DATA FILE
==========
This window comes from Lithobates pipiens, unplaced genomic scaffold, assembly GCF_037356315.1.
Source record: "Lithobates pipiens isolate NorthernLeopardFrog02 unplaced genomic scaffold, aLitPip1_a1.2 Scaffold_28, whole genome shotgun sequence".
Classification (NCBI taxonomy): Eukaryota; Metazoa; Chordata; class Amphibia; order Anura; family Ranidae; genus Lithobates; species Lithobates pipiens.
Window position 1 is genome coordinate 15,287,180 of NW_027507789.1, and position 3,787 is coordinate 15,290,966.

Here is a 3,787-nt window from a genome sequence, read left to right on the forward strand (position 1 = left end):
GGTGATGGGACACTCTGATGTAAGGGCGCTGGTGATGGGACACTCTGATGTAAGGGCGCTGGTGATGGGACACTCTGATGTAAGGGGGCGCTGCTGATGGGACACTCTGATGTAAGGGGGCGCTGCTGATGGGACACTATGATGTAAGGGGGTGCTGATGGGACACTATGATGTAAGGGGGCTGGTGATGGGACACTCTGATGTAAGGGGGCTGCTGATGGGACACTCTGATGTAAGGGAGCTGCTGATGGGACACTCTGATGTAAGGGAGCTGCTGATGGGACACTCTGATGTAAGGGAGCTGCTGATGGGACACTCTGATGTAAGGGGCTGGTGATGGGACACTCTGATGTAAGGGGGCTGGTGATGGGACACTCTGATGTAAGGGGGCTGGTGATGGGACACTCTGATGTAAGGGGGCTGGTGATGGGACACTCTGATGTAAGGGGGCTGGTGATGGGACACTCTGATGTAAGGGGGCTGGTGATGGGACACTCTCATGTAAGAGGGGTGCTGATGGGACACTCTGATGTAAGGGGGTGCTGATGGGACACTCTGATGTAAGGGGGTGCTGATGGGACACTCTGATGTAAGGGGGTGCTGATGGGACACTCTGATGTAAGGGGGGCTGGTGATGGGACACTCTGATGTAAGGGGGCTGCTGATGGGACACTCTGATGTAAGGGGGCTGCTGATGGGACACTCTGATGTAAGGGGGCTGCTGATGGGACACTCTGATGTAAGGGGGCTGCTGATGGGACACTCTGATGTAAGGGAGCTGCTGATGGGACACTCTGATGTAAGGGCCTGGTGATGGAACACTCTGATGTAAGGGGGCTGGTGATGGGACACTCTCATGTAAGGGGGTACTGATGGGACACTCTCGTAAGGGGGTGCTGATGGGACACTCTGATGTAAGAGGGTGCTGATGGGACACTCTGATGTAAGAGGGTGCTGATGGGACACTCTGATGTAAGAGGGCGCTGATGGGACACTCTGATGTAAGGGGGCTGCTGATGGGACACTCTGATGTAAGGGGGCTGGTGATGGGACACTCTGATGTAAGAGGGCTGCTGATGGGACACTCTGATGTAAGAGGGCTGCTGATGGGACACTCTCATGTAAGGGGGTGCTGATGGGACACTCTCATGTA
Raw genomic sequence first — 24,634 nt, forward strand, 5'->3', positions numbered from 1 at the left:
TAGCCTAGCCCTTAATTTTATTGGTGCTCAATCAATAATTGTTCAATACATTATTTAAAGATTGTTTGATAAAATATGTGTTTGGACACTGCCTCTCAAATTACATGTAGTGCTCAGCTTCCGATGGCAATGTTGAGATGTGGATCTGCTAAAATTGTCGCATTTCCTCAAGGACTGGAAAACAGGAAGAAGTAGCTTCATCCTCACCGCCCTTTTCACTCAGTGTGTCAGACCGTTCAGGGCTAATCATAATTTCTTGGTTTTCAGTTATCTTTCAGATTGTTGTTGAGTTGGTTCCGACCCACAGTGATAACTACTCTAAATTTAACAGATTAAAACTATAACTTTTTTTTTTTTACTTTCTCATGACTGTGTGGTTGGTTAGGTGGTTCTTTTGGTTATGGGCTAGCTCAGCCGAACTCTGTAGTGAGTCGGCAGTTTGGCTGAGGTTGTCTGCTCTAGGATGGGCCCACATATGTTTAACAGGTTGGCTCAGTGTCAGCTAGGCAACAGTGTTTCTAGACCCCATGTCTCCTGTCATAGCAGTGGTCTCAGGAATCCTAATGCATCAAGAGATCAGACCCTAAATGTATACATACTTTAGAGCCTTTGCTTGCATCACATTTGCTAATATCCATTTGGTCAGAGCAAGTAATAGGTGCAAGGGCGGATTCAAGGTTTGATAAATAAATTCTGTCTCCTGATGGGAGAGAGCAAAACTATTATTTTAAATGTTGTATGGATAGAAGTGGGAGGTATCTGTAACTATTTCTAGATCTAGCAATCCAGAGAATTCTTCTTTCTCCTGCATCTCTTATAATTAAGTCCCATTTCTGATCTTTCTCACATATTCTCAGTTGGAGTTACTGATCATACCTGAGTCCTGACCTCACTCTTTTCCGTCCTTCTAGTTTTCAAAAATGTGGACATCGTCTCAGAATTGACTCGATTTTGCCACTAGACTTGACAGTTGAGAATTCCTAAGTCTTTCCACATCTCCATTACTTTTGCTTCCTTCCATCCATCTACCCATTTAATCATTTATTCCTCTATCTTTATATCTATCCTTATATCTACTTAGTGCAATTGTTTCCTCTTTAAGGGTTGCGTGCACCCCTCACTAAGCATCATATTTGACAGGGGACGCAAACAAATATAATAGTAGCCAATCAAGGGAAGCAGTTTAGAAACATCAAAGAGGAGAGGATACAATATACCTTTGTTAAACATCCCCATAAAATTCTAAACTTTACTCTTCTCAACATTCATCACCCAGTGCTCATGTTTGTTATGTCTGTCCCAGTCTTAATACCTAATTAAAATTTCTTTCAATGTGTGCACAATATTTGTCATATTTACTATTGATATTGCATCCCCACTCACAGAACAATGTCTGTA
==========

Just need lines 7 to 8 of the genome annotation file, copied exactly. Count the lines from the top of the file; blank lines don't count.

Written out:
Raw genomic sequence first — 24,634 nt, forward strand, 5'->3', positions numbered from 1 at the left:
TAGCCTAGCCCTTAATTTTATTGGTGCTCAATCAATAATTGTTCAATACATTATTTAAAGATTGTTTGATAAAATATGTGTTTGGACACTGCCTCTCAAATTACATGTAGTGCTCAGCTTCCGATGGCAATGTTGAGATGTGGATCTGCTAAAATTGTCGCATTTCCTCAAGGACTGGAAAACAGGAAGAAGTAGCTTCATCCTCACCGCCCTTTTCACTCAGTGTGTCAGACCGTTCAGGGCTAATCATAATTTCTTGGTTTTCAGTTATCTTTCAGATTGTTGTTGAGTTGGTTCCGACCCACAGTGATAACTACTCTAAATTTAACAGATTAAAACTATAACTTTTTTTTTTTTACTTTCTCATGACTGTGTGGTTGGTTAGGTGGTTCTTTTGGTTATGGGCTAGCTCAGCCGAACTCTGTAGTGAGTCGGCAGTTTGGCTGAGGTTGTCTGCTCTAGGATGGGCCCACATATGTTTAACAGGTTGGCTCAGTGTCAGCTAGGCAACAGTGTTTCTAGACCCCATGTCTCCTGTCATAGCAGTGGTCTCAGGAATCCTAATGCATCAAGAGATCAGACCCTAAATGTATACATACTTTAGAGCCTTTGCTTGCATCACATTTGCTAATATCCATTTGGTCAGAGCAAGTAATAGGTGCAAGGGCGGATTCAAGGTTTGATAAATAAATTCTGTCTCCTGATGGGAGAGAGCAAAACTATTATTTTAAATGTTGTATGGATAGAAGTGGGAGGTATCTGTAACTATTTCTAGATCTAGCAATCCAGAGAATTCTTCTTTCTCCTGCATCTCTTATAATTAAGTCCCATTTCTGATCTTTCTCACATATTCTCAGTTGGAGTTACTGATCATACCTGAGTCCTGACCTCACTCTTTTCCGTCCTTCTAGTTTTCAAAAATGTGGACATCGTCTCAGAATTGACTCGATTTTGCCACTAGACTTGACAGTTGAGAATTCCTAAGTCTTTCCACATCTCCATTACTTTTGCTTCCTTCCATCCATCTACCCATTTAATCATTTATTCCTCTATCTTTATATCTATCCTTATATCTACTTAGTGCAATTGTTTCCTCTTTAAGGGTTGCGTGCACCCCTCACTAAGCATCATATTTGACAGGGGACGCAAACAAATATAATAGTAGCCAATCAAGGGAAGCAGTTTAGAAACATCAAAGAGGAGAGGATACAATATACCTTTGTTAAACATCCCCATAAAATTCTAAACTTTACTCTTCTCAACATTCATCACCCAGTGCTCATGTTTGTTATGTCTGTCCCAGTCTTAATACCTAATTAAAATTTCTTTCAATGTGTGCACAATATTTGTCATATTTACTATTGATATTGCATCCCCACTCACAGAACAATGTCTGTA